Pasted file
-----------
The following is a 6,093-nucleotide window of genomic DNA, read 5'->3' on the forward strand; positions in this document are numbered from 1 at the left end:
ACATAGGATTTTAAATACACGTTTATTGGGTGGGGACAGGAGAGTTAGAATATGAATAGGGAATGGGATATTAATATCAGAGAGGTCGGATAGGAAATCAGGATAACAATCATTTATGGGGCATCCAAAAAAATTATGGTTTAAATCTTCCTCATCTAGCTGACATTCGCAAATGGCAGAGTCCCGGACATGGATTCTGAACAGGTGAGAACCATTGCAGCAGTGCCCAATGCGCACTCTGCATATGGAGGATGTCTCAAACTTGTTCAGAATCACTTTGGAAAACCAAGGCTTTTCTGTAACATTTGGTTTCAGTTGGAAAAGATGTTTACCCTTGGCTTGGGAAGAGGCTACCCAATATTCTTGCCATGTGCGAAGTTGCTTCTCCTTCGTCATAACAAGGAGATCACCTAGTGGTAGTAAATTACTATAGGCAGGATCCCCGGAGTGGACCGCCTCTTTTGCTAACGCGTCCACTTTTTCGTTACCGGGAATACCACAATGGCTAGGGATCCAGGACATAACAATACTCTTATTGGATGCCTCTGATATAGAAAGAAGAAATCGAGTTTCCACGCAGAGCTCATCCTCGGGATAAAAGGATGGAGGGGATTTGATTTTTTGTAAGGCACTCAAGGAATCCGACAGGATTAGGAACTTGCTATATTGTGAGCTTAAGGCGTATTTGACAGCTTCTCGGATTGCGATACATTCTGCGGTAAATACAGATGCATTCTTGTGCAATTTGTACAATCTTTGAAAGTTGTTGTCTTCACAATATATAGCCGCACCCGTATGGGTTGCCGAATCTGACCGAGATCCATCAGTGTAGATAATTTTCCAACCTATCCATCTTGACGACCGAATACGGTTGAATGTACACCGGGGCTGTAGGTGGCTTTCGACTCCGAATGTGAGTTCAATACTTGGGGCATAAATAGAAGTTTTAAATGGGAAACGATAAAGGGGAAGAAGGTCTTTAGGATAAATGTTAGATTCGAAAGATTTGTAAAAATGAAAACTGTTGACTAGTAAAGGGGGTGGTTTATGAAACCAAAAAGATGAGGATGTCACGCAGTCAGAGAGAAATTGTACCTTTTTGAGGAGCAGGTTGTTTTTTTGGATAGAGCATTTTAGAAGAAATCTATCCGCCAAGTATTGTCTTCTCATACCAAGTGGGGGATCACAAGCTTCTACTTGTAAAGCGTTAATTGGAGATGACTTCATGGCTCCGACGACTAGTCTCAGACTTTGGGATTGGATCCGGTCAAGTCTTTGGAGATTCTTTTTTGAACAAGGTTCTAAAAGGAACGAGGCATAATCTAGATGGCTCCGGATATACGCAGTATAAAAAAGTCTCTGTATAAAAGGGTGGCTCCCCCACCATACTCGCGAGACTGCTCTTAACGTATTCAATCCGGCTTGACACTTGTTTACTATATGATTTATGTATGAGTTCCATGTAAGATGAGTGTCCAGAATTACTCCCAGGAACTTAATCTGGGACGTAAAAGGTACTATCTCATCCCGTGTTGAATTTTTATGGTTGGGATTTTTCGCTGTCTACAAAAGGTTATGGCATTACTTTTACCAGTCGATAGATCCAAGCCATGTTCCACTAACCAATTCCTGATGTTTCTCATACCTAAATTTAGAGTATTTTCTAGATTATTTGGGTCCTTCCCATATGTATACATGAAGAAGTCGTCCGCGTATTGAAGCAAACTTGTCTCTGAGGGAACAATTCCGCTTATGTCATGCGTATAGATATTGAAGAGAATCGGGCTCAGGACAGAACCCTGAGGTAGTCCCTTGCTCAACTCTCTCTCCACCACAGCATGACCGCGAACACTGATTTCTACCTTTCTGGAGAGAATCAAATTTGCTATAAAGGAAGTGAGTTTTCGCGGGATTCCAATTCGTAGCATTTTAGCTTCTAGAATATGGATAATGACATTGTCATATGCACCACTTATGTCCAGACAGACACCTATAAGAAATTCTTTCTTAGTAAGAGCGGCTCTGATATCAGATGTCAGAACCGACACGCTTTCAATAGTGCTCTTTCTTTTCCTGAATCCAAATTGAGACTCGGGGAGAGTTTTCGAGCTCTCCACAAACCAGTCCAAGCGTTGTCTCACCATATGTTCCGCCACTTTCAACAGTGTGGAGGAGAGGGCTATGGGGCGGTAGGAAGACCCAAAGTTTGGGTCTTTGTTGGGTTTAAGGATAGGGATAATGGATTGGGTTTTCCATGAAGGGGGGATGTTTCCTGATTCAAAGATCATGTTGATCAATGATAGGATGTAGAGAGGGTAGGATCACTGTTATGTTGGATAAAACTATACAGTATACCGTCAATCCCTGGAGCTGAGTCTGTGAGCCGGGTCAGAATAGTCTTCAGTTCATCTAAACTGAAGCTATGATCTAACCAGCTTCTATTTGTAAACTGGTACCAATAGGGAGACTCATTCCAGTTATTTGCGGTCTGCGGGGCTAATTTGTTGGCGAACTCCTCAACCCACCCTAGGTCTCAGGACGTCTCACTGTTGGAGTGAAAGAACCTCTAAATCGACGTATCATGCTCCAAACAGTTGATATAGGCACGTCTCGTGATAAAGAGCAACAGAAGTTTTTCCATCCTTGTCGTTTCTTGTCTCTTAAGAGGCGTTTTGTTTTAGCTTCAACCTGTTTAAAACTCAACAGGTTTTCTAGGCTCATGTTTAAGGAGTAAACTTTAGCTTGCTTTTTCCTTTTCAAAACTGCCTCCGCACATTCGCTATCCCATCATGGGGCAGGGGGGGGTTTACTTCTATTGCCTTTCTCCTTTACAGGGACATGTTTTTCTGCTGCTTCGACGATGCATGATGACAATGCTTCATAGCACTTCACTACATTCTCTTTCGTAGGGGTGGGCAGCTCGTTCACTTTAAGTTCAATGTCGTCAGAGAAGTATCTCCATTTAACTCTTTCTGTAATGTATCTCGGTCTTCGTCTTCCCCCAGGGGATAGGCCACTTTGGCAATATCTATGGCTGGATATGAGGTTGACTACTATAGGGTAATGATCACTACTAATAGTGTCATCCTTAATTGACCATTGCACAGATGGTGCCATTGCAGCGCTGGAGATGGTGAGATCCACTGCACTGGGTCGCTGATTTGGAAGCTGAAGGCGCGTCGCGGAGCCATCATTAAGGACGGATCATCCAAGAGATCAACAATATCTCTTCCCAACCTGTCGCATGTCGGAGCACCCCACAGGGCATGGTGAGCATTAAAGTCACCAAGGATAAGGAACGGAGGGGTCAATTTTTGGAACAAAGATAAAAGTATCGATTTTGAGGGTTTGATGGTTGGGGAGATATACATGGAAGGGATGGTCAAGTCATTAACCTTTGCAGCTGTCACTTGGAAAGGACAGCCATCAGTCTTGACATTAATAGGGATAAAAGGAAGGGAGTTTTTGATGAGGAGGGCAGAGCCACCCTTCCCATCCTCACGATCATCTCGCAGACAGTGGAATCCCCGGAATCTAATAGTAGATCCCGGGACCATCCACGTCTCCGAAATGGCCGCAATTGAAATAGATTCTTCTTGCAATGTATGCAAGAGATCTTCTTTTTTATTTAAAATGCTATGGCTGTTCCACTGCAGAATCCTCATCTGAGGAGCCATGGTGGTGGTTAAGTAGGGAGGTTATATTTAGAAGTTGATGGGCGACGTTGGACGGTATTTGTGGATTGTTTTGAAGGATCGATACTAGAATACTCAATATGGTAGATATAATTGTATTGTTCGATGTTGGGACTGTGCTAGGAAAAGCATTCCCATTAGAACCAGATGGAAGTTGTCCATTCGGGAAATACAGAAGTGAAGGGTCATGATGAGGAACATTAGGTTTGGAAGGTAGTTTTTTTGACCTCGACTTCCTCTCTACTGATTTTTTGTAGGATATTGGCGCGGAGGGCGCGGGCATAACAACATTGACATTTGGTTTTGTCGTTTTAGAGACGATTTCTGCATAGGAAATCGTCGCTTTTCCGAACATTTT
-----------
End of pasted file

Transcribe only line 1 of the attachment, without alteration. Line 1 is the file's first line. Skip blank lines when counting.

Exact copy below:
The following is a 6,093-nucleotide window of genomic DNA, read 5'->3' on the forward strand; positions in this document are numbered from 1 at the left end: